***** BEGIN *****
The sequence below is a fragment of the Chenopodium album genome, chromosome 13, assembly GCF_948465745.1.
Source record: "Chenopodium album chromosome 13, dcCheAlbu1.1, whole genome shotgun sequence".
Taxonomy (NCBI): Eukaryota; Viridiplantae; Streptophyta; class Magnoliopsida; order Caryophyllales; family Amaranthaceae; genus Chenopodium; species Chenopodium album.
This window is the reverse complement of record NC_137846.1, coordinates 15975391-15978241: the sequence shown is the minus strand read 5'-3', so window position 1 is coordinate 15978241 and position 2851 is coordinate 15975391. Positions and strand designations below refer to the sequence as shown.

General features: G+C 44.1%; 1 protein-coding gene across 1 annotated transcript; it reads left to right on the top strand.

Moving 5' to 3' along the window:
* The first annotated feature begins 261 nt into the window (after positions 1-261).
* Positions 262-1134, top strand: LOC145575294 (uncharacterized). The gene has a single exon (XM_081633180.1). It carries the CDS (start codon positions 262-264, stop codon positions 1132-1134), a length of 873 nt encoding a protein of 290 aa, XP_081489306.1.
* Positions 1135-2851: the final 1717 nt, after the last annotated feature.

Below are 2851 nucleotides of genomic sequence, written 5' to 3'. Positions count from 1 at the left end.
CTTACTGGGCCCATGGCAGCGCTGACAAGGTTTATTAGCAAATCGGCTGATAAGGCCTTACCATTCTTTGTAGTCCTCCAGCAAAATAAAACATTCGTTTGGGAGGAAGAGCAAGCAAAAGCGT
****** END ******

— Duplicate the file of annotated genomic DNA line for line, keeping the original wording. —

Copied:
The sequence below is a fragment of the Chenopodium album genome, chromosome 13, assembly GCF_948465745.1.
Source record: "Chenopodium album chromosome 13, dcCheAlbu1.1, whole genome shotgun sequence".
Taxonomy (NCBI): Eukaryota; Viridiplantae; Streptophyta; class Magnoliopsida; order Caryophyllales; family Amaranthaceae; genus Chenopodium; species Chenopodium album.
This window is the reverse complement of record NC_137846.1, coordinates 15975391-15978241: the sequence shown is the minus strand read 5'-3', so window position 1 is coordinate 15978241 and position 2851 is coordinate 15975391. Positions and strand designations below refer to the sequence as shown.

General features: G+C 44.1%; 1 protein-coding gene across 1 annotated transcript; it reads left to right on the top strand.

Moving 5' to 3' along the window:
* The first annotated feature begins 261 nt into the window (after positions 1-261).
* Positions 262-1134, top strand: LOC145575294 (uncharacterized). The gene has a single exon (XM_081633180.1). It carries the CDS (start codon positions 262-264, stop codon positions 1132-1134), a length of 873 nt encoding a protein of 290 aa, XP_081489306.1.
* Positions 1135-2851: the final 1717 nt, after the last annotated feature.

Below are 2851 nucleotides of genomic sequence, written 5' to 3'. Positions count from 1 at the left end.
CTTACTGGGCCCATGGCAGCGCTGACAAGGTTTATTAGCAAATCGGCTGATAAGGCCTTACCATTCTTTGTAGTCCTCCAGCAAAATAAAACATTCGTTTGGGAGGAAGAGCAAGCAAAAGCGT